The packaging for this release brings us a standard sized Blu-ray case that’s inside a thin cardboard slipcover that holds the case and all the pack-in goods. The slipcover is a solid one as the two main panels work with some great painted illustration work of the mecha from the series where both of them are set in space and in very close combat. As we’ve mentioned before, they’re certainly not the usual character standard pieces with the machines included and that means it’s going to be hit or miss with people whether it works for them or not. The wraparound on it provides a look at what’s inside on the front piece in a clean way for both on-disc and pack-in elements, while the back side breaks down the technical aspects, though they’re less than clear about the audio presentation differences. Inside the box, we get the clear case where the front cover offers us the character artwork of Slaine and Inaho together in outfits we don’t see them in too often, which is striking in its own way. These can be hit or miss but it works here in contrast to the slipcover itself. The back cover brings us a great and sad image of Asseylum in her standard costume looking downward with a shadow that adds to the mood while the reverse side has the Japanese cast and staff listed and the right side has the English language staff. Part of me would prefer more artwork, but they’re working off of the Japanese releases and spacing it out properly.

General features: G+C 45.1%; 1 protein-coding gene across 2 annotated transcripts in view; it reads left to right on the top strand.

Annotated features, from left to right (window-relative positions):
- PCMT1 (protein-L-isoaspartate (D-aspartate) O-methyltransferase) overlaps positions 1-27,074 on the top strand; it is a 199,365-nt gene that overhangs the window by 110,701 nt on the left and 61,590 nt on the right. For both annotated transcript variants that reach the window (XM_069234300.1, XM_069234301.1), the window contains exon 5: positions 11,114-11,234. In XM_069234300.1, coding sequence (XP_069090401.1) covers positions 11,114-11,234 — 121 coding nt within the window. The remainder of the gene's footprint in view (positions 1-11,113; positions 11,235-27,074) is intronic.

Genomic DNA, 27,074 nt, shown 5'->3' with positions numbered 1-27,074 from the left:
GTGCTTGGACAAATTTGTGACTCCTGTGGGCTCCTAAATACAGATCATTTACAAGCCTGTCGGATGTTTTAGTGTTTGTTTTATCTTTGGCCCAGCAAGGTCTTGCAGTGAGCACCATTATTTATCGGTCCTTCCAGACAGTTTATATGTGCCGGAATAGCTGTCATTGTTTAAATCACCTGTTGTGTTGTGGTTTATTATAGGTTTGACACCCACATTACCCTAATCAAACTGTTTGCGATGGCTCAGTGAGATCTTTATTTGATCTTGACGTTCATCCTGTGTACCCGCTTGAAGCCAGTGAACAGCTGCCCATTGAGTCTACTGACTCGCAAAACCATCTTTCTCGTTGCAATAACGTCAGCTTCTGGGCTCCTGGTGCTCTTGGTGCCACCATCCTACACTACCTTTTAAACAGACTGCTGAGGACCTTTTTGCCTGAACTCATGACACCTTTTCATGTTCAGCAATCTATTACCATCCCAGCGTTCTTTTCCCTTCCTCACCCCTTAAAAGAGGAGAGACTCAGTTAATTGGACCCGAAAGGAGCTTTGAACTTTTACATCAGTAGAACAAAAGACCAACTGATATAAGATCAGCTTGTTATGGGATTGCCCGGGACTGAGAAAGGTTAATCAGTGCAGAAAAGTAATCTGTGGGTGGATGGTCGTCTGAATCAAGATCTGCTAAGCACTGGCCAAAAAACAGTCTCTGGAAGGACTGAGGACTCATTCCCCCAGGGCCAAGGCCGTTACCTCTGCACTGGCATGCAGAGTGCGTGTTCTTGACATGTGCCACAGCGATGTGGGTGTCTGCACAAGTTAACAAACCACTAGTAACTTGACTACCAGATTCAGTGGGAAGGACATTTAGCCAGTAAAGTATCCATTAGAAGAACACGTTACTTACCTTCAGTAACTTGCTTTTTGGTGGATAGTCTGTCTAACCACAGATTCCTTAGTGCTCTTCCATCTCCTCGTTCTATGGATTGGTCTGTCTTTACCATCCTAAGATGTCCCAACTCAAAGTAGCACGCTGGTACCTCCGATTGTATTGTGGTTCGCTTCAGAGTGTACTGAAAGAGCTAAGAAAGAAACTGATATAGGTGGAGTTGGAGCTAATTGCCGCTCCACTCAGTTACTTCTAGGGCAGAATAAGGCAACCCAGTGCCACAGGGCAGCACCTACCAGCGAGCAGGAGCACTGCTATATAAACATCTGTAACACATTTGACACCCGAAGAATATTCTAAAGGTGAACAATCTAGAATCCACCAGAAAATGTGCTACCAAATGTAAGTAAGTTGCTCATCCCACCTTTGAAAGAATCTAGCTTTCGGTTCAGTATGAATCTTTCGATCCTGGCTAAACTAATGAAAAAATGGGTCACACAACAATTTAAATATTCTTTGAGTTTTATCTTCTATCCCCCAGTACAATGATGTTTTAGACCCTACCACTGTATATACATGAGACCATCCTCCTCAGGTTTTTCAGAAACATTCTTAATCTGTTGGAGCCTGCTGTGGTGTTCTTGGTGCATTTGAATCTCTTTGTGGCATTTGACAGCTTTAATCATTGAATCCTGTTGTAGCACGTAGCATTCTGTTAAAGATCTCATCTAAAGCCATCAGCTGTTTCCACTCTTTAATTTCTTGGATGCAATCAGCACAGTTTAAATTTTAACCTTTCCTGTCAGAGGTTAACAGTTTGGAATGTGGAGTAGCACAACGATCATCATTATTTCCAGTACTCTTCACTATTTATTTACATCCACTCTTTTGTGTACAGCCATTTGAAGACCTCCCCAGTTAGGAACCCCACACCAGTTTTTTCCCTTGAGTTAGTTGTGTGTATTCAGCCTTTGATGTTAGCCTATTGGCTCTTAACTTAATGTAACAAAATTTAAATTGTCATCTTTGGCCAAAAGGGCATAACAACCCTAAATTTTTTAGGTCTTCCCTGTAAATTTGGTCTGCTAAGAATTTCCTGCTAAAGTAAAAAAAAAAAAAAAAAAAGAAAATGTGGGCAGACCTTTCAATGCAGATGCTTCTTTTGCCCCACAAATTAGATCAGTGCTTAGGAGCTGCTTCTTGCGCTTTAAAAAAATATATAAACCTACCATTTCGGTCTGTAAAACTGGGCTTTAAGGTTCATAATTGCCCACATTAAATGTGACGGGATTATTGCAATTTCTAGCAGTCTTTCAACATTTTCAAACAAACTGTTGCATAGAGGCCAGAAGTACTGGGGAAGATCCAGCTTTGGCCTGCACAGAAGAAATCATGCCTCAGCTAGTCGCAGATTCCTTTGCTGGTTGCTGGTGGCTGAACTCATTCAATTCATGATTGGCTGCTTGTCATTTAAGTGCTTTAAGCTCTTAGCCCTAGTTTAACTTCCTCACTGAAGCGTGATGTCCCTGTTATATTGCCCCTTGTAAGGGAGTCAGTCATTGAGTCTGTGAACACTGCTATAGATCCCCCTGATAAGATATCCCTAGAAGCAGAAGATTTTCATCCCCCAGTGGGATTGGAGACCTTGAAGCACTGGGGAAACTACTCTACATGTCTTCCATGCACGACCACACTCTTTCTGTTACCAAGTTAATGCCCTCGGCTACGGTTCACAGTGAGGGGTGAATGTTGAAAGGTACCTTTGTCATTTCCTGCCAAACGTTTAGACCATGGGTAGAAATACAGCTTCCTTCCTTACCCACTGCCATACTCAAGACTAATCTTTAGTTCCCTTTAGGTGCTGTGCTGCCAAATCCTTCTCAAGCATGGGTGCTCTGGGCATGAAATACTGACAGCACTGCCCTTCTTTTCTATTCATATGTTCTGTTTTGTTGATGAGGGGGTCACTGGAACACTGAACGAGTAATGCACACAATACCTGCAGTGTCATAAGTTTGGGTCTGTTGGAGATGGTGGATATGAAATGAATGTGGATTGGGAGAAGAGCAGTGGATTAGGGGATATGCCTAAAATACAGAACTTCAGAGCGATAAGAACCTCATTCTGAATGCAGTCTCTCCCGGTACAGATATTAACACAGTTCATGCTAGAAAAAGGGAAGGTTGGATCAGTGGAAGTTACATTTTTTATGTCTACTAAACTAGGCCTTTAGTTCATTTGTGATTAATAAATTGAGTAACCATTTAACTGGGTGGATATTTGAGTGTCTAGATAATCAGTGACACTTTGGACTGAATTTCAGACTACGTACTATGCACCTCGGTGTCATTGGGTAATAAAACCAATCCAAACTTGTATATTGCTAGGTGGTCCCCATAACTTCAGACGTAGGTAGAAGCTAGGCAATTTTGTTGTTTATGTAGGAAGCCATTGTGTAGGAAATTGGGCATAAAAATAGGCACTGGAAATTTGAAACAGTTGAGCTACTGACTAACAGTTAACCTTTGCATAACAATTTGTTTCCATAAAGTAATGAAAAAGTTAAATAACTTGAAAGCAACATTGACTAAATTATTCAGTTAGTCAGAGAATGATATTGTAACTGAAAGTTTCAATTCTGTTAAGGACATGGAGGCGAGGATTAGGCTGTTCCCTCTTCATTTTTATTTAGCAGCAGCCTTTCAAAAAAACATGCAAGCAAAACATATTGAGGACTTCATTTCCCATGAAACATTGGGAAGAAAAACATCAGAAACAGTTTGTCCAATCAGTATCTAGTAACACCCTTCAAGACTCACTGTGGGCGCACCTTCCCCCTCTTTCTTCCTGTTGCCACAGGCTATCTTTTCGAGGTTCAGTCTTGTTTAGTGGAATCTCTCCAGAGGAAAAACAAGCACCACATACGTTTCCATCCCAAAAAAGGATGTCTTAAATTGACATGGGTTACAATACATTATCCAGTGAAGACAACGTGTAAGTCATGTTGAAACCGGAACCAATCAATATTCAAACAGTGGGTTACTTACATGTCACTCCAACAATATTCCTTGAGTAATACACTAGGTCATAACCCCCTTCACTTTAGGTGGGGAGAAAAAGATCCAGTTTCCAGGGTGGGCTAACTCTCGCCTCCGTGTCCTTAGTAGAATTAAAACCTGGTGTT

Inside the case, we get a fantastic black and white booklet that’s fairly thick and is actually an Extra Episode manga with artwork from Michi Akuta and a story from Yukie Sugawara. It’s definitely a really nice addition, one that might be done on-disc in order to save money instead of printing up. The other pack-in we get here are a pair of postcards that are pretty appealing with a the main core characters together for a cherry blossom viewing.
The menu design for this release is another one that’s very much a Japanese design with its minimalist approach, though at least it works in context with the show a bit better than some of the others. Menus continue to be the weakest part of Aniplex’s offerings, though. This one gives is a military styled feeling about it with an orange squared background that has the military logo through the middle and the series name across it with the disc number. The bottom is where the navigation is located with a strip and white text above it that’s quick and easy to move through both as the top level menu and as the pop-up menu. It’s solidly functional and works well but it’s lacking that something extra to really set the tone in a good way or show off more of what it’s all about.
The only extras for this release are the clean versions of the opening and closing sequences.